Regime warplanes carried out air strikes near the capital and a car bomb blew up in Damascus province, while gunmen shot dead an athletics champion, AFP reported the Syrian Observatory for Human Rights as saying.
A day after U.N.-Arab League special envoy Lakhdar Brahimi met Russian Deputy Foreign Minister Mikhail Bogdanov and U.S. Deputy Secretary of State William Burns, Moscow repeated its long-held position that only Syrians can decide their fate.
“In our opinion, the priority task is to immediately stop any violence and bloodshed as well as provide Syrians including internally displaced persons and refugees with humanitarian aid,” the foreign ministry said.
But it added: “At the same time it is necessary to secure the launch of a political transition process in Syria aimed at enshrining in law guaranteed and equal rights of all ethnic-confessional groups of this country.”
Moscow, a key Damascus ally, also reiterated its support for a transition plan that was agreed in Geneva in June but has since split world powers.
Bogdanov also met a Syrian delegation led by Michel Kilo, a prominent anti-regime activist who opposes foreign intervention, and pledged to continue “active contacts” with both Damascus and the opposition, the ministry said.
Moscow has been reluctant to endorse the “Arab Spring” popular revolts of the last two years, saying they have increased instability in the Middle East and created a risk of radical Islamists seizing power.
Although Russia sells arms to Syria and rents one of its naval bases, the economic benefit of its support for President Bashar al-Assad’s regime is minimal. Analysts say President Vladimir Putin wants to prevent the United States from using military force or support from the U.N. Security Council to bring down governments it opposes.
However, as opposition fighters gain ground in the war, Russia has given indications it is preparing for Assad’s possible exit, while continuing to insist he must not be forced out by foreign powers.
Opposition activists say a military escalation and the hardship of winter have accelerated the death toll.
Rebel forces have acquired more powerful anti-tank and anti-aircraft weapons during attacks on Assad’s military bases.
Assad’s forces have employed increasing amounts of military hardware including Scud-type ballistic missiles in the past two months. New York-based Human Rights Watch said they had also used incendiary cluster bombs that are banned by most nations.
Stalemate in cities
The weeklong respite from aerial strikes has been marred by snow and thunderstorms that affected millions displaced by the conflict, which has now reached every region of Syria.
On Saturday, the skies were clear and jets and helicopters fired missiles and dropped bombs on a line of towns to the east of Damascus, where rebels have pushed out Assad's ground forces, the Syrian Observatory for Human Rights said.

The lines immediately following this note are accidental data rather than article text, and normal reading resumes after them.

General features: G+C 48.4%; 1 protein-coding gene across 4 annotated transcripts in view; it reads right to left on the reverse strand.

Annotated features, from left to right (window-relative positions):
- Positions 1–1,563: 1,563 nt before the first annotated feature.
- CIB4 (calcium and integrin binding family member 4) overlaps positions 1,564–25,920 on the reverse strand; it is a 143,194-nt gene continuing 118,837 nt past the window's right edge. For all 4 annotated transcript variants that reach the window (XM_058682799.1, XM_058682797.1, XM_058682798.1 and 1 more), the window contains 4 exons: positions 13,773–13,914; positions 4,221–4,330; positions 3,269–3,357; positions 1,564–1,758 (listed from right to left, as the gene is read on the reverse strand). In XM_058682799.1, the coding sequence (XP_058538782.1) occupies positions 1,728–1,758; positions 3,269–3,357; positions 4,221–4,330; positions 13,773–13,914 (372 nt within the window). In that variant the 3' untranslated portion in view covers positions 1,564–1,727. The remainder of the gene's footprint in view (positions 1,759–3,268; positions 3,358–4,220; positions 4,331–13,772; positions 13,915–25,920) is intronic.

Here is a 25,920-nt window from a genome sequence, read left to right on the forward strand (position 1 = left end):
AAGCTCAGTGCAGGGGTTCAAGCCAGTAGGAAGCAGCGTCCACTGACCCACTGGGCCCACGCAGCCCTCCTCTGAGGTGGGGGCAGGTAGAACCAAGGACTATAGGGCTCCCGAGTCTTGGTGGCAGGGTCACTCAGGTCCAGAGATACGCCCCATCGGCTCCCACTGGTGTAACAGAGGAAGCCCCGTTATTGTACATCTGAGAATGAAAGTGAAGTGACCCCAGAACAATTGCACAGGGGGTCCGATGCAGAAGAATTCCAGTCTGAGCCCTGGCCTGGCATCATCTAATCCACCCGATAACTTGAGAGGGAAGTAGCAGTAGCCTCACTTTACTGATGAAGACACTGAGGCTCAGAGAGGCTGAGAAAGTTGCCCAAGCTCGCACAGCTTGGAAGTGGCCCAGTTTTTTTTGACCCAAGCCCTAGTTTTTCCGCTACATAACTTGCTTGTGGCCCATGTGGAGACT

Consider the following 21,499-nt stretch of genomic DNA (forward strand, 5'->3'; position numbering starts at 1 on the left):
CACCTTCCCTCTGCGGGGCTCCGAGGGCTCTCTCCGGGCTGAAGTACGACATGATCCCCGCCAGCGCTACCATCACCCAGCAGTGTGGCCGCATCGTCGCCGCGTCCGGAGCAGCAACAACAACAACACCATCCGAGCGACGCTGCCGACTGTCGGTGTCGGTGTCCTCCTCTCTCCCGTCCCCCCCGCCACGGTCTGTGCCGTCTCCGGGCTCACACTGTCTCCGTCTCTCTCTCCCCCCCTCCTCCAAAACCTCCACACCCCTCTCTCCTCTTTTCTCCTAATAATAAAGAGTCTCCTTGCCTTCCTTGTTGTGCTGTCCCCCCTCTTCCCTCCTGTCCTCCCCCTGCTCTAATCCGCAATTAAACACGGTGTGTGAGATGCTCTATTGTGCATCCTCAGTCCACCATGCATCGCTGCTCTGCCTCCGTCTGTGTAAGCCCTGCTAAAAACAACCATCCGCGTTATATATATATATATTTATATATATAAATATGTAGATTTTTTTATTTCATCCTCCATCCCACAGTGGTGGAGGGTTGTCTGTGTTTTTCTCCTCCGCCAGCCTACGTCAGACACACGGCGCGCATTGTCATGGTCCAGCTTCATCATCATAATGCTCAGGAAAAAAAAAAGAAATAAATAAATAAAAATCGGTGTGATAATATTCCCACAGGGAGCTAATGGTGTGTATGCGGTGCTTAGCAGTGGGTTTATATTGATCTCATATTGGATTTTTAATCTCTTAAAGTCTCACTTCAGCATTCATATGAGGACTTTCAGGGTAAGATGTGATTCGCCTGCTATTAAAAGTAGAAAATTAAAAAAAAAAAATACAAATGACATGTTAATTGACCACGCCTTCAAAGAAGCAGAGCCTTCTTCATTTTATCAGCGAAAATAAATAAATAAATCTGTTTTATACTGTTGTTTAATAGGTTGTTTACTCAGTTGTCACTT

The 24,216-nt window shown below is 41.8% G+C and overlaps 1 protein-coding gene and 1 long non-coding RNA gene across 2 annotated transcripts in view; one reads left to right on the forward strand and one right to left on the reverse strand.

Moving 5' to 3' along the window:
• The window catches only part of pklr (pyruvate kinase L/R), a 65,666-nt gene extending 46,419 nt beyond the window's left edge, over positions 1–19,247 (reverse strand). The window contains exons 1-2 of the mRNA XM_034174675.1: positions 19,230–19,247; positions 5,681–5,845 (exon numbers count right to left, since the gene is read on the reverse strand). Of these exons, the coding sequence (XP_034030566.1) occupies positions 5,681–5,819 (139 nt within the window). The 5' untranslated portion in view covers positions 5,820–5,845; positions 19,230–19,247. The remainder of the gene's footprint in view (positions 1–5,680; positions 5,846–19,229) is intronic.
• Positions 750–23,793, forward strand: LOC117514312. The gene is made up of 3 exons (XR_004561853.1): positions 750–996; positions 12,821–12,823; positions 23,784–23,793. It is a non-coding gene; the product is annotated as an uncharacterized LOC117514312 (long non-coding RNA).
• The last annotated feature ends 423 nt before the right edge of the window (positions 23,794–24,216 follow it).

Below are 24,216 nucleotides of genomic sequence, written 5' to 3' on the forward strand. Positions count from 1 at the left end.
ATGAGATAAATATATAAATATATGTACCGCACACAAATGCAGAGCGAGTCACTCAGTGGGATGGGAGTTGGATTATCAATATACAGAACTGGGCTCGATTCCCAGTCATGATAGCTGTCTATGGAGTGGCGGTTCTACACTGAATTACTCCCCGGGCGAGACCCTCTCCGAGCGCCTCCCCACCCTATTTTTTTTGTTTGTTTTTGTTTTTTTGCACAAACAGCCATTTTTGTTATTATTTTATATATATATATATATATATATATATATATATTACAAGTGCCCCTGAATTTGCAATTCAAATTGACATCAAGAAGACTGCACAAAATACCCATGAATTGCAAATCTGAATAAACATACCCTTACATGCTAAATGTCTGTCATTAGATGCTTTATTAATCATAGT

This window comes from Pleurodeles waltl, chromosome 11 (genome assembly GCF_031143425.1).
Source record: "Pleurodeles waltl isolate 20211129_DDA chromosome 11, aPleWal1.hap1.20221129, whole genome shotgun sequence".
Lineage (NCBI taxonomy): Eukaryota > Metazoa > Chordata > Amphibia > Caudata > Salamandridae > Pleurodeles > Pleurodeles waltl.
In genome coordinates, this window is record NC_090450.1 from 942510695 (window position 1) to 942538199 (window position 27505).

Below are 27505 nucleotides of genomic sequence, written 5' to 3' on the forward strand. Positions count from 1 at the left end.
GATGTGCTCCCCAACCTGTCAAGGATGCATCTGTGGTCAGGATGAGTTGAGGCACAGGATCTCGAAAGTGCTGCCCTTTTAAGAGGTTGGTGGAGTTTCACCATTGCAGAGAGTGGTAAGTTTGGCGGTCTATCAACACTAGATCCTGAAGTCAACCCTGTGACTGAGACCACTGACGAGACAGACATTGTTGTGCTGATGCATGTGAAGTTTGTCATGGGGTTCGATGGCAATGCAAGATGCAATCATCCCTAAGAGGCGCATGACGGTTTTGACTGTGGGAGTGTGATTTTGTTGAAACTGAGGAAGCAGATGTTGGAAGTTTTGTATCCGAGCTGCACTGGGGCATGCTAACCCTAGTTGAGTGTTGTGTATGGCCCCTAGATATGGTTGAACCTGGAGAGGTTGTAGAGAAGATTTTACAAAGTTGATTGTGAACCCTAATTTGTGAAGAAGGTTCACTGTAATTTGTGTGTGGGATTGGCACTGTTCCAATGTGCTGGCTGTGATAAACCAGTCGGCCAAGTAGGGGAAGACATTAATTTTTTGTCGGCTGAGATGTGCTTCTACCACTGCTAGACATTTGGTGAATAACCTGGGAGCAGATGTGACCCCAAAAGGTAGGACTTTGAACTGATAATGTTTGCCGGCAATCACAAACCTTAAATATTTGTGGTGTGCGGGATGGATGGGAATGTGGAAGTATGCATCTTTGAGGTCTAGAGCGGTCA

The British-based group, which is linked to the opposition, said it had no immediate information on casualties from the strikes on districts including Maleiha and farmland areas.
Rebels control large swathes of rural land around Syria but are stuck in a stalemate with Assad’s forces in cities, where the army has reinforced positions.
State TV said government forces had repelled an attack by terrorists - a term it uses for the armed opposition - on Aleppo's international airport, now used as a helicopter base.
Reuters cannot independently confirm reports due to severe reporting restrictions imposed by the Syrian authorities and security constraints.
On Friday, rebels seized control of one of Syria's largest helicopter bases, Taftanaz in Idlib province, their first capture of a military airfield.
Eight-six people were killed on Friday, including 30 civilians, the Syrian Observatory said.
Switzerland to petition ICC
Meanwhile, amid unrelenting violence, Switzerland said it will file on Monday a petition signed by 52 countries calling for the ICC to open a case on war crimes in Syria, its foreign minister said.
“Serious war crimes are being committed in Syria. We must make sure they not go unpunished,” Didier Burkhalter told Swiss national television TSR.
“We’re submitting a proposal. Now it is up to the Security Council to decide,” he added, saying the U.N. organ could either block or pursue the request.
Since Syria is not a party to the ICC, the world’s only permanent war crimes tribunal, a U.N. Security Council referral is needed for the court to look into crimes committed in the 22-month conflict.
The United Nations estimates that more than 60,000 people have died since the March 2011 outbreak of the revolt, and says more than 600,000 Syrians are registered as refugees in the region.
Escalating violence has led to thousands of low and mid-level defections, when peaceful protests turned violent amid a deadly crackdown on dissent.
In a video posted on the Internet on Friday, a man identifying himself as Jumaa Farraj Jassem, a senior foreign intelligence official, announced his defection. AFP was unable to verify the authenticity of the video.